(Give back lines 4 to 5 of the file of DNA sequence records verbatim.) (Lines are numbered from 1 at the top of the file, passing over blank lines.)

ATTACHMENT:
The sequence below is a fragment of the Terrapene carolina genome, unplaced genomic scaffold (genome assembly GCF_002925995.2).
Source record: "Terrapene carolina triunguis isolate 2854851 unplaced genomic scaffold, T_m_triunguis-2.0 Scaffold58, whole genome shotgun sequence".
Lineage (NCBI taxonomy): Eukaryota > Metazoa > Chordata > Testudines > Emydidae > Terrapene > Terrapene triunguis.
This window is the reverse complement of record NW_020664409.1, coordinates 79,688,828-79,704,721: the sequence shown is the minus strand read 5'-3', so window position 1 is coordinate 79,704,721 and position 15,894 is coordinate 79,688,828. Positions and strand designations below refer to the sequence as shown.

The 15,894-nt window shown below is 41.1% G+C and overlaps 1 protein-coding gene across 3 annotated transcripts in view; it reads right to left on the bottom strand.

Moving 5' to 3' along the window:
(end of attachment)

This window is the reverse complement of record NW_020664409.1, coordinates 79,688,828-79,704,721: the sequence shown is the minus strand read 5'-3', so window position 1 is coordinate 79,704,721 and position 15,894 is coordinate 79,688,828. Positions and strand designations below refer to the sequence as shown.

The 15,894-nt window shown below is 41.1% G+C and overlaps 1 protein-coding gene across 3 annotated transcripts in view; it reads right to left on the bottom strand.